Vanya gets some good moments with Allison and Leonard, as she connects readily with both of them despite them being in conflict with one another. Leonard is also a surprisingly charming character. By this episode, it’s obvious that he’s a secret villain, disposing of Vanya’s pills and lying to her. However, he is also the supportive boyfriend Vanya needs in her life right now, and they work well off of one another. I kind of wish Leonard wasn’t a villain, honestly. Like, imagine if everyone suspected him of being the bad guy, he was doing things that looked shady, and him playing the fool just made him look even more suspicious, but then in a plot twist, no, actually he really was nice all along. Just very oblivious and a bit unlucky. I kind of wish they’d gone that route and made it a genuine misunderstanding on everyone’s part. There would be a moral about how you should be suspicious when someone’s acting weird, but you shouldn’t let your preconceived notions overrule evidence to the contrary, or something. It wouldn’t fit the theme of the rest of the series, but that feels like the perfect role for Leonard. He could pull it off in a heartbeat.
The interactions between Allison and Vanya are likewise affectionate. I like their conversation in the restaurant and how Allison is trying to make up with Vanya after yelling at her. Elliot Page has this wonderful awkwardness about him that fits the character really well, giving the impression of someone who wants to connect but is reluctant to open themself up like that. As with many of these characters, you get a strong sense of history between Vanya and Allison. We don’t see them interact as kids, but the story implies that they were close, even if they didn’t realize it at the time. This works for both Allison and Vanya’s characters, Allison trying to make up for being a bitchy sister and Vanya trying to forgive her for it. They’re adults now, and their relationship is more mature. Admittedly, the incest thing between Luther and Allison is still weird, but the show almost acknowledges it as such. Allison seems kind of embarrassed, but Vanya’s not judgemental about it. She talks about it like it’s part of their messed up childhood, instead of a healthy thing, and I think that’s a good direction for the series to go moving forward. The children had such insulated lives that they didn’t have the chance to connect to anyone other than each other, which is part of why they all seem to struggle to hold down relationships of any sort outside of the family.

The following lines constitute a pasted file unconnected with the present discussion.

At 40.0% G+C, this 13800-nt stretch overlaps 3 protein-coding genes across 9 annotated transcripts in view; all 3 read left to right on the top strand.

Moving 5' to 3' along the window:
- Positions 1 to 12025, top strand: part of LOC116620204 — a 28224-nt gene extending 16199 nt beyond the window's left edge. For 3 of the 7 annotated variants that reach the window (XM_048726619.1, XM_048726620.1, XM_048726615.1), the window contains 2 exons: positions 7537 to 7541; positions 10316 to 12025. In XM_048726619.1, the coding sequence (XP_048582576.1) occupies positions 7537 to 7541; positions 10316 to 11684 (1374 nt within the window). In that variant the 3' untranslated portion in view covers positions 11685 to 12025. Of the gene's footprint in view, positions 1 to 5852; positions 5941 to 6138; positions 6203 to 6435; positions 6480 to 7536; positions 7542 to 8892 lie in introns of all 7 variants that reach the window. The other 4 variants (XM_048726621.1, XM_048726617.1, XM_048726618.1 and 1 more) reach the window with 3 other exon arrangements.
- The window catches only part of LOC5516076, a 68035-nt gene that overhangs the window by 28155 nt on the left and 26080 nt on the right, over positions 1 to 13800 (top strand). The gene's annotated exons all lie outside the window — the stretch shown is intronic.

This is a good Diego episode, too, actually. Previous episodes have established him as a former romantic partner to Detective Patch, making his haphazard involvement with the police more complicated. Normally, this just means that Patch is willing to look the other way when Diego acts the vigilante and interferes with police investigations, giving him a slap on the wrist but letting him go because of their continued friendship. This episode takes that further, with Diego talking to Patch about how his mother died and his brother (Five — no one has yet realized that Klaus has been kidnapped) is missing. At this point, it seems like their mother is legitimately gone, too. For a character who doesn’t seem especially in-touch with his emotions, that’s a lot to lay out, especially since Patch dies at the end of the episode.
Speaking of which, one of the things I appreciate about this episode is that it builds right up to the very end. The scenes start to oscillate between humor and seriousness, which isn’t something this show has done much before, but you know what? It fucking nails it. Right on the head, dead center, nails it. Patch goes looking for Diego’s brother and finds that Hazel and Cha-Cha have left cryptic clues that they’ve kidnapped Klaus. Patch follows these clues to the motel, freeing Klaus and facing down the assassins without backup. She’s following Diego’s book out of sympathy for him, believing Klaus to be the missing brother he was talking about. Klaus’ sequence is obviously intense and comedic, but immediately after he escapes, Cha-Cha shoots Patch. In the next scene, after recovering a very drunk Five from the library, Luther and Diego receive the news that Patch has found their missing brother, a message she left half an hour previously, after arriving at the motel. The confusion over two of their brothers going missing simultaneously hits a comedic beat, then blends into a tragic one when they realize Patch has made the same mistake. Upon arriving at the scene, Diego finds her dead. He’s now lost his mother and only close friend in the span of twenty-four hours. What starts out as a funny little misunderstanding suddenly gives the episode some real stakes, and it plays out with more pathos than I thought this show was capable of.
Oh hey, look at that. All of the main characters get a complete arc and some surprisingly poignant moments. Why can’t the rest of the show be like this?